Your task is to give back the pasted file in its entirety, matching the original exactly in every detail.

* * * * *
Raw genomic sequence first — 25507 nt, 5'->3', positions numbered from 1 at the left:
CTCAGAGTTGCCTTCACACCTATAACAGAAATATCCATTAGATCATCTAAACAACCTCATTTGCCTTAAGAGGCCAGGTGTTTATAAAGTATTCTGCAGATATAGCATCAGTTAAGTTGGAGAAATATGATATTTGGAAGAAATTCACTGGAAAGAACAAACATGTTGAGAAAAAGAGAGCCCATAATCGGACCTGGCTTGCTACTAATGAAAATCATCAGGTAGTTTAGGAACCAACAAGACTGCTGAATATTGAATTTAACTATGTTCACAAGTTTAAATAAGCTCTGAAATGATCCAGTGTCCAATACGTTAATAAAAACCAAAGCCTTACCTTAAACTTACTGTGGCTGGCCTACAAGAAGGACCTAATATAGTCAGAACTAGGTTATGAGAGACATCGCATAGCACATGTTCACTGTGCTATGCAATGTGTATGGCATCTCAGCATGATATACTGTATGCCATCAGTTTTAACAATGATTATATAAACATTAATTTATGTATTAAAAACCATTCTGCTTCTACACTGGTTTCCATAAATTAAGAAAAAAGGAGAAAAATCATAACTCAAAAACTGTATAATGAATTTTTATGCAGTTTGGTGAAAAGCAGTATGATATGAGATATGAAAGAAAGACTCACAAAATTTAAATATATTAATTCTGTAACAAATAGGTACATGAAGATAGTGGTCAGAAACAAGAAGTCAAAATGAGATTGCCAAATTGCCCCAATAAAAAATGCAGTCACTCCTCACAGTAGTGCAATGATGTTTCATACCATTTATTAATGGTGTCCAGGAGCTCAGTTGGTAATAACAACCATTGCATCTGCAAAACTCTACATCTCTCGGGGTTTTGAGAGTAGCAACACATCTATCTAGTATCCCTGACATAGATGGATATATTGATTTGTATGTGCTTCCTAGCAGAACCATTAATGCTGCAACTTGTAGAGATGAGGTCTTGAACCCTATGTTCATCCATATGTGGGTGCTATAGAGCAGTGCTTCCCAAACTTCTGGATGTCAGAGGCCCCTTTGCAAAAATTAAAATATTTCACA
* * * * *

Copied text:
Raw genomic sequence first — 25507 nt, 5'->3', positions numbered from 1 at the left:
CTCAGAGTTGCCTTCACACCTATAACAGAAATATCCATTAGATCATCTAAACAACCTCATTTGCCTTAAGAGGCCAGGTGTTTATAAAGTATTCTGCAGATATAGCATCAGTTAAGTTGGAGAAATATGATATTTGGAAGAAATTCACTGGAAAGAACAAACATGTTGAGAAAAAGAGAGCCCATAATCGGACCTGGCTTGCTACTAATGAAAATCATCAGGTAGTTTAGGAACCAACAAGACTGCTGAATATTGAATTTAACTATGTTCACAAGTTTAAATAAGCTCTGAAATGATCCAGTGTCCAATACGTTAATAAAAACCAAAGCCTTACCTTAAACTTACTGTGGCTGGCCTACAAGAAGGACCTAATATAGTCAGAACTAGGTTATGAGAGACATCGCATAGCACATGTTCACTGTGCTATGCAATGTGTATGGCATCTCAGCATGATATACTGTATGCCATCAGTTTTAACAATGATTATATAAACATTAATTTATGTATTAAAAACCATTCTGCTTCTACACTGGTTTCCATAAATTAAGAAAAAAGGAGAAAAATCATAACTCAAAAACTGTATAATGAATTTTTATGCAGTTTGGTGAAAAGCAGTATGATATGAGATATGAAAGAAAGACTCACAAAATTTAAATATATTAATTCTGTAACAAATAGGTACATGAAGATAGTGGTCAGAAACAAGAAGTCAAAATGAGATTGCCAAATTGCCCCAATAAAAAATGCAGTCACTCCTCACAGTAGTGCAATGATGTTTCATACCATTTATTAATGGTGTCCAGGAGCTCAGTTGGTAATAACAACCATTGCATCTGCAAAACTCTACATCTCTCGGGGTTTTGAGAGTAGCAACACATCTATCTAGTATCCCTGACATAGATGGATATATTGATTTGTATGTGCTTCCTAGCAGAACCATTAATGCTGCAACTTGTAGAGATGAGGTCTTGAACCCTATGTTCATCCATATGTGGGTGCTATAGAGCAGTGCTTCCCAAACTTCTGGATGTCAGAGGCCCCTTTGCAAAAATTAAAATATTTCACA